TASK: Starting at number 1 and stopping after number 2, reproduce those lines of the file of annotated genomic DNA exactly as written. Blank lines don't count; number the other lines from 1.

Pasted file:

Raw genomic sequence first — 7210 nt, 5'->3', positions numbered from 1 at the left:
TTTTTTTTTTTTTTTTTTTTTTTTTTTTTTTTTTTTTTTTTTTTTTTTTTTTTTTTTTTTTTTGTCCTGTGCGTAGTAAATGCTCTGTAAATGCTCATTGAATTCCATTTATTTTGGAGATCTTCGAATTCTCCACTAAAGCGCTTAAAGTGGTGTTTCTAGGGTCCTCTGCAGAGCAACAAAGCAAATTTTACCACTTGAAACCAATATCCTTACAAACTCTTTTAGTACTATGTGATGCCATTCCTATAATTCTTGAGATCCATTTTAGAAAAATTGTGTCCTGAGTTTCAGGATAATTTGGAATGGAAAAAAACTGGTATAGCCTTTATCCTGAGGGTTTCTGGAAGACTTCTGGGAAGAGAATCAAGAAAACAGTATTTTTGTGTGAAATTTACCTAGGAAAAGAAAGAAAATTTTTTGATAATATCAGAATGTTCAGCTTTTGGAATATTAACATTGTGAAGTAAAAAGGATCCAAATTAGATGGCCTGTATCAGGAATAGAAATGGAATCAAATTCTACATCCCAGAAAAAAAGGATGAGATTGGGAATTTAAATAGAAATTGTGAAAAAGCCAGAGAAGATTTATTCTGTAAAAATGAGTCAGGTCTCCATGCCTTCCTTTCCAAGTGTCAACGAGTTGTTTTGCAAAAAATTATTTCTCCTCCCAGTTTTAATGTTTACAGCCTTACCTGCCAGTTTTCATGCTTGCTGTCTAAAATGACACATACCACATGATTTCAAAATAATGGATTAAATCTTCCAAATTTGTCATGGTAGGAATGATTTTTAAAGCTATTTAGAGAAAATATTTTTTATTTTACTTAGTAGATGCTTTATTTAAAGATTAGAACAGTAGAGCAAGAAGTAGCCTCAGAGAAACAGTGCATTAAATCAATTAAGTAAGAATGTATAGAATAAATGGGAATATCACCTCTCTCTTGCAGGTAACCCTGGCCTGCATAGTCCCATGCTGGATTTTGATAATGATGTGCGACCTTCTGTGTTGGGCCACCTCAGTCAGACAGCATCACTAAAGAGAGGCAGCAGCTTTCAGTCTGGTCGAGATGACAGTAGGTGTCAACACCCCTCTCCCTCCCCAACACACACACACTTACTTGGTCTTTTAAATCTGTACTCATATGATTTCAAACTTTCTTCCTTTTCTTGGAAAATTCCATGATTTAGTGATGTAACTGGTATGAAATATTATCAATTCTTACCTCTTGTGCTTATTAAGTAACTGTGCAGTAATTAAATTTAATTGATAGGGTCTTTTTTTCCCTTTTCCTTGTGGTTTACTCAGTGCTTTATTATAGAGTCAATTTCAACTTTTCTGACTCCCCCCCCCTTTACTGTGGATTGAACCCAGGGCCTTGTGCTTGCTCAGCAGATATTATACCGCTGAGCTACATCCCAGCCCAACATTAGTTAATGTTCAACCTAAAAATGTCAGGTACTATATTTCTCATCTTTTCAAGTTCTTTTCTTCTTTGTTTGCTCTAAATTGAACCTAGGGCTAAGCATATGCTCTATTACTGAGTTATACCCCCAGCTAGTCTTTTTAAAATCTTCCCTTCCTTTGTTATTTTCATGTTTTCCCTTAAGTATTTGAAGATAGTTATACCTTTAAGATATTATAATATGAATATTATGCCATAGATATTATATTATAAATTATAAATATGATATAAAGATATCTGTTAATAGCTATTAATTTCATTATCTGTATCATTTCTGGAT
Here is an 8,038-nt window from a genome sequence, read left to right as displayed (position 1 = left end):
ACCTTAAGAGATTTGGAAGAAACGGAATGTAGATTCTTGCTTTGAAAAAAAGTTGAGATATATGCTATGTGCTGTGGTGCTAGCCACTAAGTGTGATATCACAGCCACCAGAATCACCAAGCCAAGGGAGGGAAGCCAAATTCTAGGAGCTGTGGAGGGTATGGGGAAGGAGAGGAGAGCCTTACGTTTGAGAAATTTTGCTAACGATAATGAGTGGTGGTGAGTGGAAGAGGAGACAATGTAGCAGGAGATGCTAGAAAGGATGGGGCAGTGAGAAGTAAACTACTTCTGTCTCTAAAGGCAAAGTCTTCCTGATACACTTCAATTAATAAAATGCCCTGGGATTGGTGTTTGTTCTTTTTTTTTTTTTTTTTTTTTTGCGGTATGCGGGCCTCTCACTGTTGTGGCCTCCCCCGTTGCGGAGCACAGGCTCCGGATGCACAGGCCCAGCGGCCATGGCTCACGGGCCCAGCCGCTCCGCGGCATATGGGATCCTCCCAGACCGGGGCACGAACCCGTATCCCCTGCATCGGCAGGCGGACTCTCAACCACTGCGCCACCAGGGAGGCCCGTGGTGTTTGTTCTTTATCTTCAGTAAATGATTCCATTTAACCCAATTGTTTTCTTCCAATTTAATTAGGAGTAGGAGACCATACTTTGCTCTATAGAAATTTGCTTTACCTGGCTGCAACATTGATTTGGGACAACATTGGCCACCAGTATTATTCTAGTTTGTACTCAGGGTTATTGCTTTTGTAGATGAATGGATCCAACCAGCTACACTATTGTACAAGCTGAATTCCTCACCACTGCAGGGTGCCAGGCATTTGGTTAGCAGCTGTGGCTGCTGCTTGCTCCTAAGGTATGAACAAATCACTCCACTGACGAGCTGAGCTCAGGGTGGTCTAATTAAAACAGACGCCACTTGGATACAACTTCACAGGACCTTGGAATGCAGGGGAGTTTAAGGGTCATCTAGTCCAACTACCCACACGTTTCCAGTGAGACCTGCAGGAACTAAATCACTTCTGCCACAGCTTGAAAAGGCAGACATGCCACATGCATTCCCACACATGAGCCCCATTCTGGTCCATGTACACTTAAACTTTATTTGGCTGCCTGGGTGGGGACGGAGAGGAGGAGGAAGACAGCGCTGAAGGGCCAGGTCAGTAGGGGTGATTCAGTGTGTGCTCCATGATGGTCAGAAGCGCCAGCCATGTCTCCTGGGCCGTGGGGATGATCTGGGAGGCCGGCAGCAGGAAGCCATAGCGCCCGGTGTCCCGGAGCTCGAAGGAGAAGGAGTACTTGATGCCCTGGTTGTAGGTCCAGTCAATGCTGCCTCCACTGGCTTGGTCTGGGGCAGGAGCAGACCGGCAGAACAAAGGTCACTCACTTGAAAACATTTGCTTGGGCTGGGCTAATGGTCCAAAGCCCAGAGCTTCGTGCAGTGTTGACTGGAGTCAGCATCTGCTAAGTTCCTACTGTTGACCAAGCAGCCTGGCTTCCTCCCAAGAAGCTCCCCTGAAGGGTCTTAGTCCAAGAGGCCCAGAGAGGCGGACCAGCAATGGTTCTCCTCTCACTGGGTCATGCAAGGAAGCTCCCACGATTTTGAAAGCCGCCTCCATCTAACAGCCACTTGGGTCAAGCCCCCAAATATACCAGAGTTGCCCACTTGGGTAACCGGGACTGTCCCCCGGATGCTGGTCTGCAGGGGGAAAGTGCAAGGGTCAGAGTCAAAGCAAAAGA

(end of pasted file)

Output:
Raw genomic sequence first — 7210 nt, 5'->3', positions numbered from 1 at the left:
TTTTTTTTTTTTTTTTTTTTTTTTTTTTTTTTTTTTTTTTTTTTTTTTTTTTTTTTTTTTTTTGTCCTGTGCGTAGTAAATGCTCTGTAAATGCTCATTGAATTCCATTTATTTTGGAGATCTTCGAATTCTCCACTAAAGCGCTTAAAGTGGTGTTTCTAGGGTCCTCTGCAGAGCAACAAAGCAAATTTTACCACTTGAAACCAATATCCTTACAAACTCTTTTAGTACTATGTGATGCCATTCCTATAATTCTTGAGATCCATTTTAGAAAAATTGTGTCCTGAGTTTCAGGATAATTTGGAATGGAAAAAAACTGGTATAGCCTTTATCCTGAGGGTTTCTGGAAGACTTCTGGGAAGAGAATCAAGAAAACAGTATTTTTGTGTGAAATTTACCTAGGAAAAGAAAGAAAATTTTTTGATAATATCAGAATGTTCAGCTTTTGGAATATTAACATTGTGAAGTAAAAAGGATCCAAATTAGATGGCCTGTATCAGGAATAGAAATGGAATCAAATTCTACATCCCAGAAAAAAAGGATGAGATTGGGAATTTAAATAGAAATTGTGAAAAAGCCAGAGAAGATTTATTCTGTAAAAATGAGTCAGGTCTCCATGCCTTCCTTTCCAAGTGTCAACGAGTTGTTTTGCAAAAAATTATTTCTCCTCCCAGTTTTAATGTTTACAGCCTTACCTGCCAGTTTTCATGCTTGCTGTCTAAAATGACACATACCACATGATTTCAAAATAATGGATTAAATCTTCCAAATTTGTCATGGTAGGAATGATTTTTAAAGCTATTTAGAGAAAATATTTTTTATTTTACTTAGTAGATGCTTTATTTAAAGATTAGAACAGTAGAGCAAGAAGTAGCCTCAGAGAAACAGTGCATTAAATCAATTAAGTAAGAATGTATAGAATAAATGGGAATATCACCTCTCTCTTGCAGGTAACCCTGGCCTGCATAGTCCCATGCTGGATTTTGATAATGATGTGCGACCTTCTGTGTTGGGCCACCTCAGTCAGACAGCATCACTAAAGAGAGGCAGCAGCTTTCAGTCTGGTCGAGATGACAGTAGGTGTCAACACCCCTCTCCCTCCCCAACACACACACACTTACTTGGTCTTTTAAATCTGTACTCATATGATTTCAAACTTTCTTCCTTTTCTTGGAAAATTCCATGATTTAGTGATGTAACTGGTATGAAATATTATCAATTCTTACCTCTTGTGCTTATTAAGTAACTGTGCAGTAATTAAATTTAATTGATAGGGTCTTTTTTTCCCTTTTCCTTGTGGTTTACTCAGTGCTTTATTATAGAGTCAATTTCAACTTTTCTGACTCCCCCCCCCTTTACTGTGGATTGAACCCAGGGCCTTGTGCTTGCTCAGCAGATATTATACCGCTGAGCTACATCCCAGCCCAACATTAGTTAATGTTCAACCTAAAAATGTCAGGTACTATATTTCTCATCTTTTCAAGTTCTTTTCTTCTTTGTTTGCTCTAAATTGAACCTAGGGCTAAGCATATGCTCTATTACTGAGTTATACCCCCAGCTAGTCTTTTTAAAATCTTCCCTTCCTTTGTTATTTTCATGTTTTCCCTTAAGTATTTGAAGATAGTTATACCTTTAAGATATTATAATATGAATATTATGCCATAGATATTATATTATAAATTATAAATATGATATAAAGATATCTGTTAATAGCTATTAATTTCATTATCTGTATCATTTCTGGAT